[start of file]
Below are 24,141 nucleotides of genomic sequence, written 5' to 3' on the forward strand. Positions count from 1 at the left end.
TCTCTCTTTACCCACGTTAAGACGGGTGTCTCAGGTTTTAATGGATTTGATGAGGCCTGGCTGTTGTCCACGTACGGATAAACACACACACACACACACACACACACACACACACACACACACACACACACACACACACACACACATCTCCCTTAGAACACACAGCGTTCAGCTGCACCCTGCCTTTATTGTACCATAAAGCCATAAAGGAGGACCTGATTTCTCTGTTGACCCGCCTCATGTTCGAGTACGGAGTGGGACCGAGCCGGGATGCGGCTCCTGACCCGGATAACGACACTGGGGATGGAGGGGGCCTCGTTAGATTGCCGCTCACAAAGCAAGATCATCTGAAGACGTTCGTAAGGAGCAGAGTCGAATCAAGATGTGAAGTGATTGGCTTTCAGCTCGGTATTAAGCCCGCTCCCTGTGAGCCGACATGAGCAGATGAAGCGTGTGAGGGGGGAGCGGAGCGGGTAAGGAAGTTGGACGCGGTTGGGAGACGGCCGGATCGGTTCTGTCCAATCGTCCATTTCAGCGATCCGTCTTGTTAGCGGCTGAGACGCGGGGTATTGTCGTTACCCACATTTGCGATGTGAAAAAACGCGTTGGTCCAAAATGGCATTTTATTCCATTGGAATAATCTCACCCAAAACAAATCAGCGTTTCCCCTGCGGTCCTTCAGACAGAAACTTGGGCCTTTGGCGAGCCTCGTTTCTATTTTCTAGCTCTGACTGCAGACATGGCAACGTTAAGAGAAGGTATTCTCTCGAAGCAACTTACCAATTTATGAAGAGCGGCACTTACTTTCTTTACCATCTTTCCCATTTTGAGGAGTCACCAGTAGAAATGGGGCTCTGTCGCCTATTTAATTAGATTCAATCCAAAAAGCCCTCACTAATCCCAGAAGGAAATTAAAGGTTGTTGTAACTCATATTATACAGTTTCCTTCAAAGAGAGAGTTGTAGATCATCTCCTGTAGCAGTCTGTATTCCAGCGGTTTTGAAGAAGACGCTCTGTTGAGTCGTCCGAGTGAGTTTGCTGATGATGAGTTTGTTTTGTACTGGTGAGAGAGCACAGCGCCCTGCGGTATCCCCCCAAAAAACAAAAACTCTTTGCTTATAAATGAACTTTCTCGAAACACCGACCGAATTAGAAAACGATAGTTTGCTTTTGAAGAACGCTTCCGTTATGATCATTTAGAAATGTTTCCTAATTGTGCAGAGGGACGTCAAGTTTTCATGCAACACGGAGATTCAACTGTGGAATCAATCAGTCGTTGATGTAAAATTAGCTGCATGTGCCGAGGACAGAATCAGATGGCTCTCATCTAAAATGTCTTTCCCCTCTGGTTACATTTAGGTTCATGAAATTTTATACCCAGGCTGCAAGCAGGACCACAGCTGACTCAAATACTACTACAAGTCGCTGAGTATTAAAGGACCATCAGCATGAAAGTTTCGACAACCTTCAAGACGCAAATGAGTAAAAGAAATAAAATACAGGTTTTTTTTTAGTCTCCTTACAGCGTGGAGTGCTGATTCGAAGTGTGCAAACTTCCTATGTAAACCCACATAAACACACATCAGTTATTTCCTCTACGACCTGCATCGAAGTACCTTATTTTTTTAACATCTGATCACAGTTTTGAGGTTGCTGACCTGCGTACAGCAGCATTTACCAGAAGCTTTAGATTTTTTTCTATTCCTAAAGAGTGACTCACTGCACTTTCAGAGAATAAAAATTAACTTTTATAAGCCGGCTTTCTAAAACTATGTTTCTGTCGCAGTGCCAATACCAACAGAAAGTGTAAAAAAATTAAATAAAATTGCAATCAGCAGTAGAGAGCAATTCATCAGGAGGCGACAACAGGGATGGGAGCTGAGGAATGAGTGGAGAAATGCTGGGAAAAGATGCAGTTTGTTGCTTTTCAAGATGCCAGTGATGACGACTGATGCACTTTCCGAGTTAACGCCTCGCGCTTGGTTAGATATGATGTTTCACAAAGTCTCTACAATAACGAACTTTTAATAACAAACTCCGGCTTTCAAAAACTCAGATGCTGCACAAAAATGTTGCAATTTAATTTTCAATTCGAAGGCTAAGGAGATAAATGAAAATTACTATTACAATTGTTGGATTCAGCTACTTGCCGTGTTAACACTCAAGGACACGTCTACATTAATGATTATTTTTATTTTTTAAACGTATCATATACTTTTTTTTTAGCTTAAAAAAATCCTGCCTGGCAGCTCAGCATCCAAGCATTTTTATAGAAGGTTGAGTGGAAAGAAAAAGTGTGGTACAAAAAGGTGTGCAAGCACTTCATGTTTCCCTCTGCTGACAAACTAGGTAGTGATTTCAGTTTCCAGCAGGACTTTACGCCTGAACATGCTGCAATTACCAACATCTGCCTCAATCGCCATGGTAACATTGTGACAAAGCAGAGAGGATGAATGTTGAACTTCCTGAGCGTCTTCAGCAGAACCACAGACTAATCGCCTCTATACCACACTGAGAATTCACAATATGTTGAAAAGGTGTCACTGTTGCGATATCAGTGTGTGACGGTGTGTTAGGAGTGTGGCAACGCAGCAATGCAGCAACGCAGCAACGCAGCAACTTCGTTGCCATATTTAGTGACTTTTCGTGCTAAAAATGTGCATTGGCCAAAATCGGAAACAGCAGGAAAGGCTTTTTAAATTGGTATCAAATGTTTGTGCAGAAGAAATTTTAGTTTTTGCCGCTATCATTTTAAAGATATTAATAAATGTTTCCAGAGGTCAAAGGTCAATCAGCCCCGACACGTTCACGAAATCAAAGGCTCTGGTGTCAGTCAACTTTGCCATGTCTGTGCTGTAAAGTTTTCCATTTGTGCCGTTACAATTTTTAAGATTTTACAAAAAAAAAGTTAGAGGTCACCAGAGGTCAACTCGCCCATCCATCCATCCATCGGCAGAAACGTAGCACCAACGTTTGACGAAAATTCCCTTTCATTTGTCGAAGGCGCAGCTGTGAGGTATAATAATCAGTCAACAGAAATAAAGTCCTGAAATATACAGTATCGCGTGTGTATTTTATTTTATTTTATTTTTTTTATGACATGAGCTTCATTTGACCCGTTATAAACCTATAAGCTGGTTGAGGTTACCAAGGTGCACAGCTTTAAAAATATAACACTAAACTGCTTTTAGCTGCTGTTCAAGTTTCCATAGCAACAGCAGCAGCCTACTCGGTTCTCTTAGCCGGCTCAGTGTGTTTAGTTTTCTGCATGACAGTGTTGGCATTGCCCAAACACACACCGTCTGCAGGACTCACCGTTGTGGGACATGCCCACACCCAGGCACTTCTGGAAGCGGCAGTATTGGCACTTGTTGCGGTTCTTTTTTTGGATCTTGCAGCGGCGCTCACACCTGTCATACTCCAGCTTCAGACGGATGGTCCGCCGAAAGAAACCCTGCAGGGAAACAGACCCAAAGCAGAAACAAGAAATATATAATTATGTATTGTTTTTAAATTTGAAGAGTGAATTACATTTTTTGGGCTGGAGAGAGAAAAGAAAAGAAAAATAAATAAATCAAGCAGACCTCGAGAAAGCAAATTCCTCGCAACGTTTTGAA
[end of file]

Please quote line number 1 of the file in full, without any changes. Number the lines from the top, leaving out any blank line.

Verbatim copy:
Below are 24,141 nucleotides of genomic sequence, written 5' to 3' on the forward strand. Positions count from 1 at the left end.